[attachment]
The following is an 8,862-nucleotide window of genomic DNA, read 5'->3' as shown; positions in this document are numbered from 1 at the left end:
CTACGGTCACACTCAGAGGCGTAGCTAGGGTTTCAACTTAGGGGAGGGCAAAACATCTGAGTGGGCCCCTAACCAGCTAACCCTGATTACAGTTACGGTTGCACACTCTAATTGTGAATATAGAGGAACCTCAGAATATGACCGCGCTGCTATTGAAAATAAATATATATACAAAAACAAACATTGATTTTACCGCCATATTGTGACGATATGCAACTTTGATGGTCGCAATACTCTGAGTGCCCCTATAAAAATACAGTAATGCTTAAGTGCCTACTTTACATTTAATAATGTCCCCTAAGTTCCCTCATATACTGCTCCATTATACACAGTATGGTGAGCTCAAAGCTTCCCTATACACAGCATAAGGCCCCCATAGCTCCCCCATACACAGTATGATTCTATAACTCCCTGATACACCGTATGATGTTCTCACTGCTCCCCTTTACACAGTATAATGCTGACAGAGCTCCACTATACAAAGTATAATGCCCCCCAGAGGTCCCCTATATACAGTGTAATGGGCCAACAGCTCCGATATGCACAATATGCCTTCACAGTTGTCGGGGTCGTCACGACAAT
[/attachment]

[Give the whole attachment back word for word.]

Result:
The following is an 8,862-nucleotide window of genomic DNA, read 5'->3' as shown; positions in this document are numbered from 1 at the left end:
CTACGGTCACACTCAGAGGCGTAGCTAGGGTTTCAACTTAGGGGAGGGCAAAACATCTGAGTGGGCCCCTAACCAGCTAACCCTGATTACAGTTACGGTTGCACACTCTAATTGTGAATATAGAGGAACCTCAGAATATGACCGCGCTGCTATTGAAAATAAATATATATACAAAAACAAACATTGATTTTACCGCCATATTGTGACGATATGCAACTTTGATGGTCGCAATACTCTGAGTGCCCCTATAAAAATACAGTAATGCTTAAGTGCCTACTTTACATTTAATAATGTCCCCTAAGTTCCCTCATATACTGCTCCATTATACACAGTATGGTGAGCTCAAAGCTTCCCTATACACAGCATAAGGCCCCCATAGCTCCCCCATACACAGTATGATTCTATAACTCCCTGATACACCGTATGATGTTCTCACTGCTCCCCTTTACACAGTATAATGCTGACAGAGCTCCACTATACAAAGTATAATGCCCCCCAGAGGTCCCCTATATACAGTGTAATGGGCCAACAGCTCCGATATGCACAATATGCCTTCACAGTTGTCGGGGTCGTCACGACAAT